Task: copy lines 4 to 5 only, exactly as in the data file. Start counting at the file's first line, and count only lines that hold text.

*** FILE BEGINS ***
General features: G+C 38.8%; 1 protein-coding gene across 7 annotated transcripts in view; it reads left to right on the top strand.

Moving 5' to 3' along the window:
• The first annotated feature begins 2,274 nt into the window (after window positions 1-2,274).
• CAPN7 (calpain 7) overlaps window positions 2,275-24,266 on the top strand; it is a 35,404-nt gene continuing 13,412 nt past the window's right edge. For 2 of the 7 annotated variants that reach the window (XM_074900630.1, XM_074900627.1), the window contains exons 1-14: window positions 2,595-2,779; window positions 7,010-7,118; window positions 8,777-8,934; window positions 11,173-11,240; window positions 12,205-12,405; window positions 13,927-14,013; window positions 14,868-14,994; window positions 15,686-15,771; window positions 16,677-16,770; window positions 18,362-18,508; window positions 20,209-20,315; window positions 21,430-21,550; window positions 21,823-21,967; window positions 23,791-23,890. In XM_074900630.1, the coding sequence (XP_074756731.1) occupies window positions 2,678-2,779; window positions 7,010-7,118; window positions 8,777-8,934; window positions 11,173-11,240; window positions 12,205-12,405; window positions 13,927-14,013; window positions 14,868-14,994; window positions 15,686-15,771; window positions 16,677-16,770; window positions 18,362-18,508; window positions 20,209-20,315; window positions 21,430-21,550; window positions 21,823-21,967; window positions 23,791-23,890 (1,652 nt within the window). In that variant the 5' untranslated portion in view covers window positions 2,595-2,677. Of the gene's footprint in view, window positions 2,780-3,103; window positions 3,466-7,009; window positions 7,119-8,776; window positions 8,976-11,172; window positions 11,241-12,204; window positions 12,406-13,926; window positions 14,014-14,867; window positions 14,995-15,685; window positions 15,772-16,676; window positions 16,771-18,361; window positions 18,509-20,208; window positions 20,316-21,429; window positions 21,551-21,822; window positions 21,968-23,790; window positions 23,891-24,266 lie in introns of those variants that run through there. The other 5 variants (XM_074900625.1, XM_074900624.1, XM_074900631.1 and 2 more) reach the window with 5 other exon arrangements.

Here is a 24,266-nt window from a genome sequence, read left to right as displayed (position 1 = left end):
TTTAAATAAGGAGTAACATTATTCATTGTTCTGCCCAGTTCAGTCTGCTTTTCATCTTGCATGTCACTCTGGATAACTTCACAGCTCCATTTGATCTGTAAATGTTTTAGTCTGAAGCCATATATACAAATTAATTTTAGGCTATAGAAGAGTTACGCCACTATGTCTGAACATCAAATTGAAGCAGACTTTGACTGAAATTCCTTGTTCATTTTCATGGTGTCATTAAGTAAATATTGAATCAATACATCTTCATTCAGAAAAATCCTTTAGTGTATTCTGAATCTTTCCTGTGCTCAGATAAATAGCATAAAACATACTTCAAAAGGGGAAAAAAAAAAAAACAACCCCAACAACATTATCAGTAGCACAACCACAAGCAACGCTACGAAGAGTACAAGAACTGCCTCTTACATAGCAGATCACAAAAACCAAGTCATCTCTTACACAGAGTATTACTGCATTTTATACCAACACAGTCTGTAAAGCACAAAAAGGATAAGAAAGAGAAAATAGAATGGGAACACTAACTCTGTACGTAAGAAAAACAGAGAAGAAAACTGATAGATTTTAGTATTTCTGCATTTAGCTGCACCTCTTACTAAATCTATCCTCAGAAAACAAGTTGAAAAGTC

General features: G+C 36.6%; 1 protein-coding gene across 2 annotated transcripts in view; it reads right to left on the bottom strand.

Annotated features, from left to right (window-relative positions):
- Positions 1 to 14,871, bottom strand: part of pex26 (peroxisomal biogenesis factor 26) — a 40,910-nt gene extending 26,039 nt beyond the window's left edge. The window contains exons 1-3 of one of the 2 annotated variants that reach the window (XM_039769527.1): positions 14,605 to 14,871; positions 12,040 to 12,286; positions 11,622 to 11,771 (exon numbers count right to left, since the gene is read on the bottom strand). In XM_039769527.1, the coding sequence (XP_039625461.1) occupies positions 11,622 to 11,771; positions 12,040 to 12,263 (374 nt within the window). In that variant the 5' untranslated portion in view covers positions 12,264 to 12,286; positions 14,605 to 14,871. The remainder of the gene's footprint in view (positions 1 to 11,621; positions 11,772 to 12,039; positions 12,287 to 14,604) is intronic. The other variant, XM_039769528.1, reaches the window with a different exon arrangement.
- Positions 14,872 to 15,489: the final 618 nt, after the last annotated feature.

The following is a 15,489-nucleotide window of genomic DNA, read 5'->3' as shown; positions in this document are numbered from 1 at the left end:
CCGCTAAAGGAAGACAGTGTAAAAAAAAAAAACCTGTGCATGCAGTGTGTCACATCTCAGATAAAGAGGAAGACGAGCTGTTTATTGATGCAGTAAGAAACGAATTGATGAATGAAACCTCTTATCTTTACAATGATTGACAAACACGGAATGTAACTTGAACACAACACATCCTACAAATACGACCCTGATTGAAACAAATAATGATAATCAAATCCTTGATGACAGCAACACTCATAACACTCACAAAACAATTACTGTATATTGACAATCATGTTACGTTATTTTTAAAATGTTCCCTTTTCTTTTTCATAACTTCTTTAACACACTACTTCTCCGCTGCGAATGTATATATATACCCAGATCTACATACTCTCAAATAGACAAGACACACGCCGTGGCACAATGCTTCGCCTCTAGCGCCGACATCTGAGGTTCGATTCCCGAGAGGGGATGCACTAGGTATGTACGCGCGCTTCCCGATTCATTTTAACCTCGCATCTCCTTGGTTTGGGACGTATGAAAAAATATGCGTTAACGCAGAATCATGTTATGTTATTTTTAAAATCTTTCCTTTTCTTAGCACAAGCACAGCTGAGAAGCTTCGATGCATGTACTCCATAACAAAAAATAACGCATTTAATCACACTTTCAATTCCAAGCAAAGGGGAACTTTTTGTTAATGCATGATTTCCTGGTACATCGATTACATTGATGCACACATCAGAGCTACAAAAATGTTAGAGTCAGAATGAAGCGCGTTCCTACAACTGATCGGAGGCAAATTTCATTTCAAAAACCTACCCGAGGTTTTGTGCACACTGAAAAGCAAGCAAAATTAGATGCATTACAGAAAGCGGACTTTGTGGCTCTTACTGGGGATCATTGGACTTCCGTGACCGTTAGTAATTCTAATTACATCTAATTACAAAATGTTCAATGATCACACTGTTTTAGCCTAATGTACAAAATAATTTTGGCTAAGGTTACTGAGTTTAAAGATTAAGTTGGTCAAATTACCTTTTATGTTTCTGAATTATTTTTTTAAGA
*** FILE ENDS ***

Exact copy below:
• CAPN7 (calpain 7) overlaps window positions 2,275-24,266 on the top strand; it is a 35,404-nt gene continuing 13,412 nt past the window's right edge. For 2 of the 7 annotated variants that reach the window (XM_074900630.1, XM_074900627.1), the window contains exons 1-14: window positions 2,595-2,779; window positions 7,010-7,118; window positions 8,777-8,934; window positions 11,173-11,240; window positions 12,205-12,405; window positions 13,927-14,013; window positions 14,868-14,994; window positions 15,686-15,771; window positions 16,677-16,770; window positions 18,362-18,508; window positions 20,209-20,315; window positions 21,430-21,550; window positions 21,823-21,967; window positions 23,791-23,890. In XM_074900630.1, the coding sequence (XP_074756731.1) occupies window positions 2,678-2,779; window positions 7,010-7,118; window positions 8,777-8,934; window positions 11,173-11,240; window positions 12,205-12,405; window positions 13,927-14,013; window positions 14,868-14,994; window positions 15,686-15,771; window positions 16,677-16,770; window positions 18,362-18,508; window positions 20,209-20,315; window positions 21,430-21,550; window positions 21,823-21,967; window positions 23,791-23,890 (1,652 nt within the window). In that variant the 5' untranslated portion in view covers window positions 2,595-2,677. Of the gene's footprint in view, window positions 2,780-3,103; window positions 3,466-7,009; window positions 7,119-8,776; window positions 8,976-11,172; window positions 11,241-12,204; window positions 12,406-13,926; window positions 14,014-14,867; window positions 14,995-15,685; window positions 15,772-16,676; window positions 16,771-18,361; window positions 18,509-20,208; window positions 20,316-21,429; window positions 21,551-21,822; window positions 21,968-23,790; window positions 23,891-24,266 lie in introns of those variants that run through there. The other 5 variants (XM_074900625.1, XM_074900624.1, XM_074900631.1 and 2 more) reach the window with 5 other exon arrangements.

Here is a 24,266-nt window from a genome sequence, read left to right as displayed (position 1 = left end):